The real victory, however, belonged to God.  God is the one who is always there to help us against our enemies.  It doesn't matter whether it is a temptation from Satan or one from within.  Pressures can come from fellow students, teachers, co-workers, family and friends.  We are tempted to lie, cheat and steal, to have sex outside of marriage, to take drugs, to curse, to set our hearts on material things, etc., etc. etc.  
We may set out to live a "good" life.  We may be determined to be honest, a person of integrity.  We may be hard working, a good citizen, and a good parent.  We may be faithful to our spouse.  We may succeed in fighting the vices of drunkenness and gambling.  We may be able to live in a way that is envied by others and emulated by few.  But the bottom line is that no matter who we are or how hard we try we cannot succeed in overcoming the enemy of sin.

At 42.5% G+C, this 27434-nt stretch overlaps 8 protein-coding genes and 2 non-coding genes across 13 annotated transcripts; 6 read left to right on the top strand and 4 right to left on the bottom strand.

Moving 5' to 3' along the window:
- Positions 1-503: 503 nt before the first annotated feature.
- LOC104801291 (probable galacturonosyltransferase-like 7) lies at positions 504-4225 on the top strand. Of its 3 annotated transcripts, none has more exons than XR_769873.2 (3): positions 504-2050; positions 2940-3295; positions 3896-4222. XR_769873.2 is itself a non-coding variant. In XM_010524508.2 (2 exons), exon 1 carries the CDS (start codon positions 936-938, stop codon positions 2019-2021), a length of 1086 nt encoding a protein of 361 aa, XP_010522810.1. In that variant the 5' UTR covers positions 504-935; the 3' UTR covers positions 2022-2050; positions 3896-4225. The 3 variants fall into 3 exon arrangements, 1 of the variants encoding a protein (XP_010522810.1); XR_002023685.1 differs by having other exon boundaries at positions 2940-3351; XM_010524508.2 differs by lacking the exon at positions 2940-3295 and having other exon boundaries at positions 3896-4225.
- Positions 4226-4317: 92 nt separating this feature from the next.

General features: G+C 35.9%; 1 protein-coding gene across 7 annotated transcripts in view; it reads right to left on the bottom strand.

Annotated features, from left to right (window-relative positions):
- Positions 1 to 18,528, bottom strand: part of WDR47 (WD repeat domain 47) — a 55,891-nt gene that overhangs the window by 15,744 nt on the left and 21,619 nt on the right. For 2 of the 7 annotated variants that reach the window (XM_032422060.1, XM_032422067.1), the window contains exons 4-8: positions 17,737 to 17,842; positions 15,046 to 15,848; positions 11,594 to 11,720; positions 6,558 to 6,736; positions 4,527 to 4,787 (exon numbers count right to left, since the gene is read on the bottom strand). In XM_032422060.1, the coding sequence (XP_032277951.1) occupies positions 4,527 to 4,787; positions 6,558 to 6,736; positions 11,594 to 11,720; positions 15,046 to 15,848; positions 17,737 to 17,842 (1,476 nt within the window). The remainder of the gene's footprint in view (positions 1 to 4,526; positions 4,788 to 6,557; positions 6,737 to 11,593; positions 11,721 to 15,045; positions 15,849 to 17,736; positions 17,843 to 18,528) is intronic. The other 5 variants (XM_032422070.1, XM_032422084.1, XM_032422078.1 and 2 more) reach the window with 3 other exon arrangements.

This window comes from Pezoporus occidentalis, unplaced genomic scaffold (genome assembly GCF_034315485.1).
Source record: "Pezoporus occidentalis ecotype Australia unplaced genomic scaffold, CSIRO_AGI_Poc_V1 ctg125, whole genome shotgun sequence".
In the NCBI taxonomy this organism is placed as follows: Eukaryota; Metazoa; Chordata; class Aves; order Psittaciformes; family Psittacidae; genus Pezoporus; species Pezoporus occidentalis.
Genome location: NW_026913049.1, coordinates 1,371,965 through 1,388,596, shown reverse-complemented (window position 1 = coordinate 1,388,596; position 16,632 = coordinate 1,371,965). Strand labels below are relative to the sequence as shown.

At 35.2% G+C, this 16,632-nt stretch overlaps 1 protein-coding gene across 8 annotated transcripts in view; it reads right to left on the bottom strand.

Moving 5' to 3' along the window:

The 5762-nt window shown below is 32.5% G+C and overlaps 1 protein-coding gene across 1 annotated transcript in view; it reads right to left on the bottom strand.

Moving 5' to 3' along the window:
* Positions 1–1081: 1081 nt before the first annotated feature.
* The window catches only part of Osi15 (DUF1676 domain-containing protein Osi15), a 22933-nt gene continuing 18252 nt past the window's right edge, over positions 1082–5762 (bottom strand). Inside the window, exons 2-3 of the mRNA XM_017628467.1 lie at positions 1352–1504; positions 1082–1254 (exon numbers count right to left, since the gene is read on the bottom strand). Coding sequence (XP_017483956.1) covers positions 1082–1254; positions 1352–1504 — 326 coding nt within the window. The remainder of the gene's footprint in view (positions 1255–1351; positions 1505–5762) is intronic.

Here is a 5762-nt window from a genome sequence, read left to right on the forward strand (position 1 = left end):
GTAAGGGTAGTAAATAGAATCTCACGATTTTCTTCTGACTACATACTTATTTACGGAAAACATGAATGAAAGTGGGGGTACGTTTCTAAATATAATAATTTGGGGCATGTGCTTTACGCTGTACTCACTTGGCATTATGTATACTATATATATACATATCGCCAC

Everyone sins.  This is not only clear from the Bible but from our own experience.  And there is only one who can give us victory over sin.  That one is the Lord.  He can not only help us in fighting our own sinful desires, in thwarting the attacks of the devil,  and resisting the appeal of the sinful world, he can assure us of the ultimate victory and the crown of eternal life.
Gideon was no fool when he went into battle with 300 men.  He knew the Lord was with him.  It would be foolish to live any other way.  Don't forget it!